Brad Stevens explains when he knew he needed to land Boston Celtics deadline splash

Boston Celtics v Miami Heat - Game One
Boston Celtics v Miami Heat - Game One / Michael Reaves/GettyImages

Brad Stevens told NBC Sports Boston's Chris Forsberg on February 11 when he decided he needed recent trade deadline acquisition Jaden Springer on the Boston Celtics -- and it was pretty recently when the Cs President of Basketball Operation's mind was made up.

“We followed Jaden for a while,” Stevens said (h/t All 76ers). "Jaden went from a guy that I was interested in, to a guy that I was really interested in after our preseason game here when I saw him really defend. Like, really, really defend.

“We have been paying attention as we’ve gone into this trade deadline as he’s been playing more, and the matchups he’s had. My expectation is for Jaden to come in and keep improving. He’s got to improve his offensive game — he’s got to improve his shooting. He has an ability defensively that is really unique. As I said in my media scrum, he’s younger than most of the guys we’re looking at in the draft. I think, ultimately, there’s a lot there.”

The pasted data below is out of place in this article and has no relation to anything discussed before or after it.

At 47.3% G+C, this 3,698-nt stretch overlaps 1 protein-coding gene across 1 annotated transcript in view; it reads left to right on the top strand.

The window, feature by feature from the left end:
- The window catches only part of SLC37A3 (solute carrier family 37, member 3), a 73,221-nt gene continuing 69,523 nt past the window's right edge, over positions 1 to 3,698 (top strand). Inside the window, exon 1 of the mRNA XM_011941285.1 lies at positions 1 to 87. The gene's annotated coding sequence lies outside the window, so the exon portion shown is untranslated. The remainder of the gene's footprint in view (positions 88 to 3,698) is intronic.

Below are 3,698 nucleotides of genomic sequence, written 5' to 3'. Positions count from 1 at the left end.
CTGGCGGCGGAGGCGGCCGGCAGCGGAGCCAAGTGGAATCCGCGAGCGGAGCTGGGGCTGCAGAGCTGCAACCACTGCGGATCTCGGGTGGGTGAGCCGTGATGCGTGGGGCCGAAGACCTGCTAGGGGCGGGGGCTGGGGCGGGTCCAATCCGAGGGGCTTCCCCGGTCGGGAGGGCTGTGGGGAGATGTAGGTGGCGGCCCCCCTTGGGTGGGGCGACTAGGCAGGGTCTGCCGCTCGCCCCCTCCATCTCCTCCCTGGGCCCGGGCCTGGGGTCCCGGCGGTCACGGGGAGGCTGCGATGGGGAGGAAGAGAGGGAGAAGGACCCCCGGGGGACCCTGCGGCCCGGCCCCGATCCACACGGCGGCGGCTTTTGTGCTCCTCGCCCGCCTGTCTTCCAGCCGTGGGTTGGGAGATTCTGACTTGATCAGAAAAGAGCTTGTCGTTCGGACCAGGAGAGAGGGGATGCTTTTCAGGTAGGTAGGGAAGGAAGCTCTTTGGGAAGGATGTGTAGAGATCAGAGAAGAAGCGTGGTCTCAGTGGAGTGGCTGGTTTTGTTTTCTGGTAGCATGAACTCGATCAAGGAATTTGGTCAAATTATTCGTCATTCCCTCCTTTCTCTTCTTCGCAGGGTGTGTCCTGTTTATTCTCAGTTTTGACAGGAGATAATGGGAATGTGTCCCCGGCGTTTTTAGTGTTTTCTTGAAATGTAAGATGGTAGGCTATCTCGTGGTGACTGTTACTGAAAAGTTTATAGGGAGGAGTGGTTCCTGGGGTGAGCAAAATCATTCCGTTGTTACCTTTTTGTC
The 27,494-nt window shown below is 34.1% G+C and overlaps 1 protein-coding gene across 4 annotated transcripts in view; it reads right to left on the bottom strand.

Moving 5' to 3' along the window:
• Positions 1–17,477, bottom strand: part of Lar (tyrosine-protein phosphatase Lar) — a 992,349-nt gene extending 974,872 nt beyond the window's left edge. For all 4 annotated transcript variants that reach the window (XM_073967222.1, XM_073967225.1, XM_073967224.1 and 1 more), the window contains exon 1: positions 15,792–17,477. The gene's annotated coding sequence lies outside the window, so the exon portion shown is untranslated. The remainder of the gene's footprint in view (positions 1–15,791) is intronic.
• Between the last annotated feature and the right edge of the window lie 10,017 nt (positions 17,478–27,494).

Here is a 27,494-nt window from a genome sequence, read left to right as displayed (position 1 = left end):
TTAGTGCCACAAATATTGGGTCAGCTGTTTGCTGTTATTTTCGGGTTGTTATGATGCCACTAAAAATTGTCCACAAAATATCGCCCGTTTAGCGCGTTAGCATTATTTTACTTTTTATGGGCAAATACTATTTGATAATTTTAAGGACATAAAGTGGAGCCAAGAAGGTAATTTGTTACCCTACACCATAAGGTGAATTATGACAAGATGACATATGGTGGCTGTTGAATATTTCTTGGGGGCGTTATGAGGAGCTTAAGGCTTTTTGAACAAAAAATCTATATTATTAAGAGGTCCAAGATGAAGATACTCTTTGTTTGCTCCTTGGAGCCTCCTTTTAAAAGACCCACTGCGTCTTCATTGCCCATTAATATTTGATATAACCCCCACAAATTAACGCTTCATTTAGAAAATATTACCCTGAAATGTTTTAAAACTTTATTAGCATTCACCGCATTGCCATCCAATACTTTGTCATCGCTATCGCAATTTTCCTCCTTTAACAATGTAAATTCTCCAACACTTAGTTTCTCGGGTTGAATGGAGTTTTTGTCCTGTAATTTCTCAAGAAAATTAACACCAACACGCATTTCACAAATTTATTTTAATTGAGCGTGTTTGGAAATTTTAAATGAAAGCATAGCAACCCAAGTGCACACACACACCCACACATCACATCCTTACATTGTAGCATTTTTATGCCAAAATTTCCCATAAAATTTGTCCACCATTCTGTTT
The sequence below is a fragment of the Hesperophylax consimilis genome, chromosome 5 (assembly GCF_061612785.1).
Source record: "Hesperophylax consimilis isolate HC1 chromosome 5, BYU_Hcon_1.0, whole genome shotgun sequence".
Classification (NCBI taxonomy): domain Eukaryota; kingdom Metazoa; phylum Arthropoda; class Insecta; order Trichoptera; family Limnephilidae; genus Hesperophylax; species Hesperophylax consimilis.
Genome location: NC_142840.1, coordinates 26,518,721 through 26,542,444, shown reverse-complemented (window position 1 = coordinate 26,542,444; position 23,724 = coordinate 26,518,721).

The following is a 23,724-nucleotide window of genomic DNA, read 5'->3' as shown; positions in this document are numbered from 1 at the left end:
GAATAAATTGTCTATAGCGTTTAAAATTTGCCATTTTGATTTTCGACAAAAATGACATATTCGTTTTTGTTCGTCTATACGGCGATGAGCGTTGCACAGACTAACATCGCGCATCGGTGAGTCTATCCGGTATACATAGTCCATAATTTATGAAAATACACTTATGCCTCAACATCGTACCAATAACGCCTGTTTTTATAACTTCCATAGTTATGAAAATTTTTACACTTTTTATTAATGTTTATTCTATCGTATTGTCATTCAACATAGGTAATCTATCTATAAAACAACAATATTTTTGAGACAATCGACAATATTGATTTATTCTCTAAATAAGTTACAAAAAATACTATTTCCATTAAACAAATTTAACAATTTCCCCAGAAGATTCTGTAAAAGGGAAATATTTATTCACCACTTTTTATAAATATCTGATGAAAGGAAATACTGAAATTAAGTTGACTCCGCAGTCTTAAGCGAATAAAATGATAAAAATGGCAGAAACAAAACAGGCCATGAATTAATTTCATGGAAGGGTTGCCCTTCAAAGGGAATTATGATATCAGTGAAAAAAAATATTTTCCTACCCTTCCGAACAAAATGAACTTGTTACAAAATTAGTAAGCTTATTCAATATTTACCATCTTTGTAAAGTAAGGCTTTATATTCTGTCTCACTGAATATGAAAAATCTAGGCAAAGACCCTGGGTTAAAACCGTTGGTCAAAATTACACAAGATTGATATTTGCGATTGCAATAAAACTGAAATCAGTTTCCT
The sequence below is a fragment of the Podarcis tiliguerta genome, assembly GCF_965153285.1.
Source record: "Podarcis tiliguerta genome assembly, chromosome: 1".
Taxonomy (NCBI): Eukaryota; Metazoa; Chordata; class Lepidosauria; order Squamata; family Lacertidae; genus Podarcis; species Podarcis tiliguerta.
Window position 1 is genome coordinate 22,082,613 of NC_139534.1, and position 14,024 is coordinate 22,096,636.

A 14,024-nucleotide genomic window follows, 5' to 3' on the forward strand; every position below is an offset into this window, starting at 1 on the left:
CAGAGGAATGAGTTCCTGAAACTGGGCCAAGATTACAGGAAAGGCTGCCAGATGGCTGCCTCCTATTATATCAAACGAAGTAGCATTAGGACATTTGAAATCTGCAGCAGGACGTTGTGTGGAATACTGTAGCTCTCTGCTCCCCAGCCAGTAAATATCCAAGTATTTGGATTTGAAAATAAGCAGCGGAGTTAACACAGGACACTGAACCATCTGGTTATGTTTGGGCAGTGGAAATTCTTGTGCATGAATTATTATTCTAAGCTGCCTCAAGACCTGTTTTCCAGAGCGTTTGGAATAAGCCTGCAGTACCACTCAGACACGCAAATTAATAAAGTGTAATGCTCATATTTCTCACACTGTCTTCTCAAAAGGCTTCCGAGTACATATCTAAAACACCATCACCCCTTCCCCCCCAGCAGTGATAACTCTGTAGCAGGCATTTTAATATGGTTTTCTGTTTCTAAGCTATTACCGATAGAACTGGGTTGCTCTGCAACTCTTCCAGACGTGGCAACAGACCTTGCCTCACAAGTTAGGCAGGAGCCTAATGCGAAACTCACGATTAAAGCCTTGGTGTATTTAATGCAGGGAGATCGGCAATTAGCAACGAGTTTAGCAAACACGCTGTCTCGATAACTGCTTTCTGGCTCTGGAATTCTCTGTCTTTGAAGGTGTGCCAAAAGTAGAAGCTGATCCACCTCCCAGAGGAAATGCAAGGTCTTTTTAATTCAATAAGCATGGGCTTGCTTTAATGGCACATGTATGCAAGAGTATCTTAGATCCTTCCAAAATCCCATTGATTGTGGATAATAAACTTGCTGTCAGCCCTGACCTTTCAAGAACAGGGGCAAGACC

Jaden Springer has better chance to crack Boston Celtics rotation than Xavier Tillman

While some may think that the Springer trade has few consequences, the reality is that it won't take much playoff struggles from the likes of Payton Pritchard and Sam Hauser to force Joe Mazzulla's hand and insert the former Tennessee star into his rotation.

Springer could be an important piece for Boston in short order, and it's far more likely that'd happen than Xavier Tillman getting any significant minutes come the playoffs. Kristaps Porzingis and Al Horford have a stranglehold on the C's minutes at the 5, but Luke Kornet is ahead of Tillman on the depth chart until further notice. Stevens has long been confident in Kornet, and he's now survived several years of being on the chopping block with his non-guaranteed contract at risk of being cut.

Hopefully, Mazzulla's top eight suffices come playoff time. But if it doesn't, Springer is the more likely deadline acquisition to make an impact, barring any injuries.